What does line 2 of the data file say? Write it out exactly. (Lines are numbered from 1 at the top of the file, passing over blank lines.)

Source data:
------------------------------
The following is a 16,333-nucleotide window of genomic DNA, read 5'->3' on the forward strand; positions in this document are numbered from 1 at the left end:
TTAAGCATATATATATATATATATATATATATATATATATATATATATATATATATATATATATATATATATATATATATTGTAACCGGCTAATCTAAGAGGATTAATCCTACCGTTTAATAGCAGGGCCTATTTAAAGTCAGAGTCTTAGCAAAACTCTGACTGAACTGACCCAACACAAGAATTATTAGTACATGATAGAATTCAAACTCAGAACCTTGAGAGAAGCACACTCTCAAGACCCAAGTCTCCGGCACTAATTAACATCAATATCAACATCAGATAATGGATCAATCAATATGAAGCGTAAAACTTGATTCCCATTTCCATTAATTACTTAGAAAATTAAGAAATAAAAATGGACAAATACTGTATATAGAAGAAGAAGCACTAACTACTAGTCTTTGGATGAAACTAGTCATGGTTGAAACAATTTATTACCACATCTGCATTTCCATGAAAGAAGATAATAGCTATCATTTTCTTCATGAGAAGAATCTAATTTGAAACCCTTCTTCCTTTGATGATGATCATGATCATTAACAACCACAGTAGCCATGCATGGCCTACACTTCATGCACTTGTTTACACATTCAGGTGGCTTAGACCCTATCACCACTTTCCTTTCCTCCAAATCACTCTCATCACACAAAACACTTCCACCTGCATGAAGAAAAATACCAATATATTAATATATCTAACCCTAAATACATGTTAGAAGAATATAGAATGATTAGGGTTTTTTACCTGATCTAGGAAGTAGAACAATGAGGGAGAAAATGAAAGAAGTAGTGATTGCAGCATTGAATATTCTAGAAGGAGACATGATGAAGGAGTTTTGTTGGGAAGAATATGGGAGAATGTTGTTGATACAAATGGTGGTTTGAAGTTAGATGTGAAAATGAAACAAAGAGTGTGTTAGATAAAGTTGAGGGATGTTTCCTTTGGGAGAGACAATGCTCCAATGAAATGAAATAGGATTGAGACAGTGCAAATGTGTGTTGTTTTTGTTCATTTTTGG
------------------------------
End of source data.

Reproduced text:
TTAAGCATATATATATATATATATATATATATATATATATATATATATATATATATATATATATATATATATATATATATTGTAACCGGCTAATCTAAGAGGATTAATCCTACCGTTTAATAGCAGGGCCTATTTAAAGTCAGAGTCTTAGCAAAACTCTGACTGAACTGACCCAACACAAGAATTATTAGTACATGATAGAATTCAAACTCAGAACCTTGAGAGAAGCACACTCTCAAGACCCAAGTCTCCGGCACTAATTAACATCAATATCAACATCAGATAATGGATCAATCAATATGAAGCGTAAAACTTGATTCCCATTTCCATTAATTACTTAGAAAATTAAGAAATAAAAATGGACAAATACTGTATATAGAAGAAGAAGCACTAACTACTAGTCTTTGGATGAAACTAGTCATGGTTGAAACAATTTATTACCACATCTGCATTTCCATGAAAGAAGATAATAGCTATCATTTTCTTCATGAGAAGAATCTAATTTGAAACCCTTCTTCCTTTGATGATGATCATGATCATTAACAACCACAGTAGCCATGCATGGCCTACACTTCATGCACTTGTTTACACATTCAGGTGGCTTAGACCCTATCACCACTTTCCTTTCCTCCAAATCACTCTCATCACACAAAACACTTCCACCTGCATGAAGAAAAATACCAATATATTAATATATCTAACCCTAAATACATGTTAGAAGAATATAGAATGATTAGGGTTTTTTACCTGATCTAGGAAGTAGAACAATGAGGGAGAAAATGAAAGAAGTAGTGATTGCAGCATTGAATATTCTAGAAGGAGACATGATGAAGGAGTTTTGTTGGGAAGAATATGGGAGAATGTTGTTGATACAAATGGTGGTTTGAAGTTAGATGTGAAAATGAAACAAAGAGTGTGTTAGATAAAGTTGAGGGATGTTTCCTTTGGGAGAGACAATGCTCCAATGAAATGAAATAGGATTGAGACAGTGCAAATGTGTGTTGTTTTTGTTCATTTTTGG